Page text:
A favorite cut of steak can become quite intriguing, especially if you’re a steak connoisseur. A funny comment was overheard about someone who doesn’t like to eat a New York Strip, but a T-bone is a favorite choice cut. If you’re not familiar with the anatomy of the primal cut of a T-bone steak, the humor may be lost.
The T-bone Anatomy
What a lot of people don’t realize is the T-bone is a two-for-one choice cut. The famous T-shaped bone divides this prime cut of meat into two very different parts, one being of a tenderloin filet and the other is a top loin, which is better known as the New York Strip.
The New York Strip
The New York Strip is moderately tender with a bit of chew. While it’s not as fatty as other cuts of meat, it has great marbling throughout to bring out its beefy flavor. New York Strip is easy to cook, and easy to eat.
The tenderloin is the most tender, buttery, melt in your mouth cut of beef. If that’s not enough to satisfy your craving for sizzling succulence, it’s also low in fat. Often paired with flavorful sauces, the tenderloin is a highly prized choice cut of meat.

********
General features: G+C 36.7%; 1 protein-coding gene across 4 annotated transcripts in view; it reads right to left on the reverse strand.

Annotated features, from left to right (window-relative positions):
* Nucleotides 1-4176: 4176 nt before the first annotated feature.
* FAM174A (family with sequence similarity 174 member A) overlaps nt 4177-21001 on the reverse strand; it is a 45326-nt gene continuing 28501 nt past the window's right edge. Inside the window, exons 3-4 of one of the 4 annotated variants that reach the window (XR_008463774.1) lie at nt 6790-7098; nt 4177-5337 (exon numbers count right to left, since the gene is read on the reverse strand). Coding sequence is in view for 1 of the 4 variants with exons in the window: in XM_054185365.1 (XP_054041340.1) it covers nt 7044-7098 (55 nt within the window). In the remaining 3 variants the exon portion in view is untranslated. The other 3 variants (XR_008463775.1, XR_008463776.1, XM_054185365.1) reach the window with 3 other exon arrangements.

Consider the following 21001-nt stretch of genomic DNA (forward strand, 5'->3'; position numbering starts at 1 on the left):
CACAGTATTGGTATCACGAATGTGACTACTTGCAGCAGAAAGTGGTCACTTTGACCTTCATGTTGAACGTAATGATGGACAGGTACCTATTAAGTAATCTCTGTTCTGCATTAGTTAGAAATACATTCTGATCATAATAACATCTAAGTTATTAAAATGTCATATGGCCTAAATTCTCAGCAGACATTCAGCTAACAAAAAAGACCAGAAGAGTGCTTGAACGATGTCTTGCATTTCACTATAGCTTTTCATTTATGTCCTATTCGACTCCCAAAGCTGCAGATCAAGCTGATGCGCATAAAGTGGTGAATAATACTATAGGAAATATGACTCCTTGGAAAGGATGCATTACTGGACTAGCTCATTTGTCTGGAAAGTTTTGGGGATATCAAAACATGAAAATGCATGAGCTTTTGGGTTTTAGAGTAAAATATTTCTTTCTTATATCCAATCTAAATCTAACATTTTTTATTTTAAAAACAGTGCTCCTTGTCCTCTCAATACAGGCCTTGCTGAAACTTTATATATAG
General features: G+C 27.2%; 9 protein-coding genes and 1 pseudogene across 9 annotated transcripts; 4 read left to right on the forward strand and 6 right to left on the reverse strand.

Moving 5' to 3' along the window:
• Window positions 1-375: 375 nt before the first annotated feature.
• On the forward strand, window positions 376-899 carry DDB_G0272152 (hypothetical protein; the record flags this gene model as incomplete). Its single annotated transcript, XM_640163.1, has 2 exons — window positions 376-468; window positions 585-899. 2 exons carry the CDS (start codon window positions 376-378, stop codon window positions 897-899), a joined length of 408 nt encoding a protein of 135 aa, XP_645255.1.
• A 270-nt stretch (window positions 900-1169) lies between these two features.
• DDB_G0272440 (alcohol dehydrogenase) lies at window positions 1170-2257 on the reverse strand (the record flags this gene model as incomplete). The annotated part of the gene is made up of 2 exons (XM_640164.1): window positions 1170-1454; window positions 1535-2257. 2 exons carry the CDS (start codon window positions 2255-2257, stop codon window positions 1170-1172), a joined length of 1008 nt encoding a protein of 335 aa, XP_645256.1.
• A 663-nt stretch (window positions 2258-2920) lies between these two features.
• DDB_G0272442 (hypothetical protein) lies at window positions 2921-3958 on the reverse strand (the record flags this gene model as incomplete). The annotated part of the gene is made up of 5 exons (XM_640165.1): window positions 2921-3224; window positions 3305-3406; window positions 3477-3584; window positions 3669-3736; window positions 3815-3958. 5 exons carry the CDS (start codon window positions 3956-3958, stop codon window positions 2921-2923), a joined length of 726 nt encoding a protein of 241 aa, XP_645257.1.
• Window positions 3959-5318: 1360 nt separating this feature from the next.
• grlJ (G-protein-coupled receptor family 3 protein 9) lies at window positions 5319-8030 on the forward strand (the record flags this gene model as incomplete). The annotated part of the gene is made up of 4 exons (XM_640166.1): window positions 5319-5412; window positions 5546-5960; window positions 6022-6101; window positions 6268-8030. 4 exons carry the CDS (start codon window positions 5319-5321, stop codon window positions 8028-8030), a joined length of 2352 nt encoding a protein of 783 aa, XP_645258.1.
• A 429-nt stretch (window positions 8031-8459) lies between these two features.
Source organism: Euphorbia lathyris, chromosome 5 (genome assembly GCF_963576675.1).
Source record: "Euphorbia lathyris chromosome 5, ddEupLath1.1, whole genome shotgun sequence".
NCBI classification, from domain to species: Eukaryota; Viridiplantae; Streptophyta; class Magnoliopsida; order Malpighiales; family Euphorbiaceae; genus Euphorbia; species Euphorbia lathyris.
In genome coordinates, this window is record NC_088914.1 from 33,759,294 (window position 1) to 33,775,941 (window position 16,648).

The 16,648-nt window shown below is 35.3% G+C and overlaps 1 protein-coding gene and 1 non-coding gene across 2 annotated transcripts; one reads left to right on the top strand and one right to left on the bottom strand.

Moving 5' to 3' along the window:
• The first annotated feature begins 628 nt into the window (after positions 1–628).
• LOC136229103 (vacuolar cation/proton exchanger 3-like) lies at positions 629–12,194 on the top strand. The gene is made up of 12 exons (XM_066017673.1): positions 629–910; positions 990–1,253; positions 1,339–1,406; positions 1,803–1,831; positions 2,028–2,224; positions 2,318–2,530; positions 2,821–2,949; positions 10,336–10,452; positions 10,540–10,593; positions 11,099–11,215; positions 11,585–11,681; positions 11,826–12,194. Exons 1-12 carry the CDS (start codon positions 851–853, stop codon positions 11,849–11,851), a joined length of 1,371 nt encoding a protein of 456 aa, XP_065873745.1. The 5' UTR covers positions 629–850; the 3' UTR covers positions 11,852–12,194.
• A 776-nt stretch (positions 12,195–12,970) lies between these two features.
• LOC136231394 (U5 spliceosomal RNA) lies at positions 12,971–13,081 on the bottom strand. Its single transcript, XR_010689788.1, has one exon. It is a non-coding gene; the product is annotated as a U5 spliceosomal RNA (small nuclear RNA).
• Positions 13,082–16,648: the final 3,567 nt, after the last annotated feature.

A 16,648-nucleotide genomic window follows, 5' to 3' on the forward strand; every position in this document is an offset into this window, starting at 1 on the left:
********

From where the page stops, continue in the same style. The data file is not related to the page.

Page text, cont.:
Another cut of steak that shares in the T-bone feature is the Porterhouse. Both steaks are cut from the short loin section of cattle, with one side of the T being a tenderloin filet and the other a New York Strip.
The difference between the two is the U.S. Department of Agriculture’s Institutional Meat Purchase Specifications state that the tenderloin of a porterhouse must be at least 1.25 inches (32 mm) thick at its widest, while that of a T-bone must be at least 0.5 inches (13 mm).
When it comes to taste and tenderness, there’s no better way than with our dry-aging process. Dry-aging is a carefully managed, temperature and humidity controlled 30-day process where meat is tenderized while oxidation and a breakdown in enzymes bring out its flavor.